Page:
An object of the invention is to overcome the above-mentioned disadvantages by proposing an antenna of a special type. The antenna in accordance with the invention essentially comprises a radiating circuit masked by a conductive shield. The shield has two faces, namely a face located opposite to the radiating circuit and an outer face. The function of the shield is to confine the electric field within a space located between the radiating circuit and the shield. By means of its outer face, the shield is capable of radiating a magnetic field while preventing propagation of the confined electric field. The most effective way of constructing the shield consists in surrounding the radiating circuit by an open conductive shield. At the limits of this shield, the current passes from one face of the shield to the other.
The present invention accordingly relates to an electromagnetic antenna which includes a radiating circuit masked by an open conductive shield. The invention further relates to an electromagnetic antenna which includes a radiating circuit masked by a shield for preventing transmission of the electric field without preventing transmission of the magnetic field. Finally, the invention relates to an excitation antenna for a nuclear magnetic resonance (NMR) imaging apparatus equipped with four electromagnetic antennas in accordance with the invention and connected to a transmitter-receiver circuit, said circuit being provided with a 3-dB coupler connected to an impedance-tuning circuit for performing the function of duplexer between the four electromagnetic antennas and the transmitter-receiver circuit.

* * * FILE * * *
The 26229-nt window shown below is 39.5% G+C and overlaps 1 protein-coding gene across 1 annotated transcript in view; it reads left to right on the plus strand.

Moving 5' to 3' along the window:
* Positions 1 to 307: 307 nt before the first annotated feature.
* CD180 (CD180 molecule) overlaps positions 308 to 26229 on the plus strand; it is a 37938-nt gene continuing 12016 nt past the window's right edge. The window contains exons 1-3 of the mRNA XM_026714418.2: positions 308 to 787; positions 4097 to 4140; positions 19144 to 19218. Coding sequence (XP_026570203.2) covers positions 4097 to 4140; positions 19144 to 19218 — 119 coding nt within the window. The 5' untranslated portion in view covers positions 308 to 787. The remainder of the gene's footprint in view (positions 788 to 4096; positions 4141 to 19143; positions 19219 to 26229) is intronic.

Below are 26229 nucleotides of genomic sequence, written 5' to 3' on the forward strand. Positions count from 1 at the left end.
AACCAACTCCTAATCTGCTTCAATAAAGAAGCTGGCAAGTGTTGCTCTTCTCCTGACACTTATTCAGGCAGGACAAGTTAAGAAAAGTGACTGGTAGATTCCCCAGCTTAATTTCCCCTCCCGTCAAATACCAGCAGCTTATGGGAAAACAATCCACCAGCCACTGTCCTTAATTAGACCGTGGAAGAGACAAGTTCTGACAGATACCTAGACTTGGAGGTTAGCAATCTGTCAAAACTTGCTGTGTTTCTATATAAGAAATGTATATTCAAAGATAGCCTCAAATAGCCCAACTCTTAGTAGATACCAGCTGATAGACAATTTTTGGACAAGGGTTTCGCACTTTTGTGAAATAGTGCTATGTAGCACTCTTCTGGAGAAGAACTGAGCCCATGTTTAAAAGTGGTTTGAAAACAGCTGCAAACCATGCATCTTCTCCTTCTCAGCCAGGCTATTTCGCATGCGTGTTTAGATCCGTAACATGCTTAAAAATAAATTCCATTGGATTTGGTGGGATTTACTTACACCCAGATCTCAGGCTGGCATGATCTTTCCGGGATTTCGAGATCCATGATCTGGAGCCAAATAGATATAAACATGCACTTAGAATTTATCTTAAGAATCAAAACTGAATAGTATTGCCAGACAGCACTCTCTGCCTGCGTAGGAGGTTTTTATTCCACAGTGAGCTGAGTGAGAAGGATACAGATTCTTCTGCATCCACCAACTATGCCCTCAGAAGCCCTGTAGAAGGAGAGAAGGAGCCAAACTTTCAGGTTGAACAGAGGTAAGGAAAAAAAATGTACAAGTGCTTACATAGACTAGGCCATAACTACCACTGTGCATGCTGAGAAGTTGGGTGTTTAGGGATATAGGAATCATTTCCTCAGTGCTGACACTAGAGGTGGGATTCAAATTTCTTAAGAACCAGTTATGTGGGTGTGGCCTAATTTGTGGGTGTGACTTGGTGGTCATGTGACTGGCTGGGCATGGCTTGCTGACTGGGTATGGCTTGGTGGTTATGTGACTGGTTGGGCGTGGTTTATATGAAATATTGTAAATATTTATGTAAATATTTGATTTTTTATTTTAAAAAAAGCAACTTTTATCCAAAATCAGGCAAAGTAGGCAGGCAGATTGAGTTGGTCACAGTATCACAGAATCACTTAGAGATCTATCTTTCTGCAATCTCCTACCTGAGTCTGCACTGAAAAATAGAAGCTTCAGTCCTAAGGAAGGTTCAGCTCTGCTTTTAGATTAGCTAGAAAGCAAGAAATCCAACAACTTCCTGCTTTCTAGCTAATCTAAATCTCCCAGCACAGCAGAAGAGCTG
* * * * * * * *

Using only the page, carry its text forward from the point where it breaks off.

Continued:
FIGS. 1a and 1b are views respectively in perspective and in cross-section showing an electromagnetic antenna in accordance with the invention.
FIGS. 1c and 1d illustrate alternative embodiments of the shield.
FIG. 2 illustrates a symmetrized induction loop for excitation or reception of an induced signal in the antenna of the invention.
FIG. 3 illustrates a preferred example of application of the antenna of the invention in a nuclear magnetic resonance (NMR) imaging apparatus.
FIG. 1 shows an electromagnetic antenna comprising a radiating circuit and a shield. The radiating circuit presented in this figure includes a conductor 1 which is formed in a loop and the two ends of which are connected to each other through a capacitor 2. The self-inductance of the loop 1 associated with the capacitor 2 permits resonance of the radiating circuit at a characteristic frequency. The radiating circuit is almost totally masked by an open conductive shield 3 having facing ends located proximate the ends of the conductor 1 to define an aperture therebetween. In practice, the conductor 1 can be the core of a coaxial cable, the braided wire covering 3 of which serves as a shield for propagation of an electric field. When the radiating circuit is supplied with current, an alternating-current voltage having an amplitude V is developed at the terminals of the capacitor 2. An alternating current having an amplitude I then flows through the conductor 1. By virtue of a skin effect, the current I flows at the outer periphery of the conductor 1 (FIG. 1b). The alternating magnetic field at the center of the shield 3 is null: an alternating magnetic field cannot develop within the interior of a conductor. In consequence, a current whose total intensity is equal and opposite in direction to the current I passes along the internal face of the shield 3. An electric field is consequently developed between the conductor 1 and the inner face of the shield 3. The current which passes within the conductive shield is closed by the outer face of the shield.